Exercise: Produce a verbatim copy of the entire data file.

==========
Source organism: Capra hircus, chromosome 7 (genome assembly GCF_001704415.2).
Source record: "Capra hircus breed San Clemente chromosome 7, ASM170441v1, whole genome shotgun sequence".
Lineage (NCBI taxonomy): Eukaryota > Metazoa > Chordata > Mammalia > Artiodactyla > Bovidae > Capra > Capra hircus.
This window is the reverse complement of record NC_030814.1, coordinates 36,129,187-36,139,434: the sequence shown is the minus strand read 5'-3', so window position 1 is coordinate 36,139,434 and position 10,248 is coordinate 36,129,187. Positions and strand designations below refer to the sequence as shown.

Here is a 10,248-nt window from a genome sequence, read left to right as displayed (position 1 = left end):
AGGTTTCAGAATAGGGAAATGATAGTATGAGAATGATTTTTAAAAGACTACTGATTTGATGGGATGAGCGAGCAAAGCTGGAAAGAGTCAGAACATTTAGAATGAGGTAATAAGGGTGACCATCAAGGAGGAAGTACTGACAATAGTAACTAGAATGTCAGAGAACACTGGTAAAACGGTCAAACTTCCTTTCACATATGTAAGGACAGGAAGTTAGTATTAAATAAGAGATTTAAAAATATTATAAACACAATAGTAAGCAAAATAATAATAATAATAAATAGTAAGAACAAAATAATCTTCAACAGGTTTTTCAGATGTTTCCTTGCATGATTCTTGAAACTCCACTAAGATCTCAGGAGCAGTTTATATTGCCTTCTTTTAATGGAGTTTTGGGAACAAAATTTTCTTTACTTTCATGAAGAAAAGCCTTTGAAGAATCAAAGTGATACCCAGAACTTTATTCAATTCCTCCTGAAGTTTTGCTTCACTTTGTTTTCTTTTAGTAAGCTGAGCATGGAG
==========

Source organism: Capra hircus, chromosome 7 (genome assembly GCF_001704415.2).
Source record: "Capra hircus breed San Clemente chromosome 7, ASM170441v1, whole genome shotgun sequence".
Lineage (NCBI taxonomy): Eukaryota > Metazoa > Chordata > Mammalia > Artiodactyla > Bovidae > Capra > Capra hircus.
This window is the reverse complement of record NC_030814.1, coordinates 36,129,187-36,139,434: the sequence shown is the minus strand read 5'-3', so window position 1 is coordinate 36,139,434 and position 10,248 is coordinate 36,129,187. Positions and strand designations below refer to the sequence as shown.

Here is a 10,248-nt window from a genome sequence, read left to right as displayed (position 1 = left end):
AGGTTTCAGAATAGGGAAATGATAGTATGAGAATGATTTTTAAAAGACTACTGATTTGATGGGATGAGCGAGCAAAGCTGGAAAGAGTCAGAACATTTAGAATGAGGTAATAAGGGTGACCATCAAGGAGGAAGTACTGACAATAGTAACTAGAATGTCAGAGAACACTGGTAAAACGGTCAAACTTCCTTTCACATATGTAAGGACAGGAAGTTAGTATTAAATAAGAGATTTAAAAATATTATAAACACAATAGTAAGCAAAATAATAATAATAATAAATAGTAAGAACAAAATAATCTTCAACAGGTTTTTCAGATGTTTCCTTGCATGATTCTTGAAACTCCACTAAGATCTCAGGAGCAGTTTATATTGCCTTCTTTTAATGGAGTTTTGGGAACAAAATTTTCTTTACTTTCATGAAGAAAAGCCTTTGAAGAATCAAAGTGATACCCAGAACTTTATTCAATTCCTCCTGAAGTTTTGCTTCACTTTGTTTTCTTTTAGTAAGCTGAGCATGGAG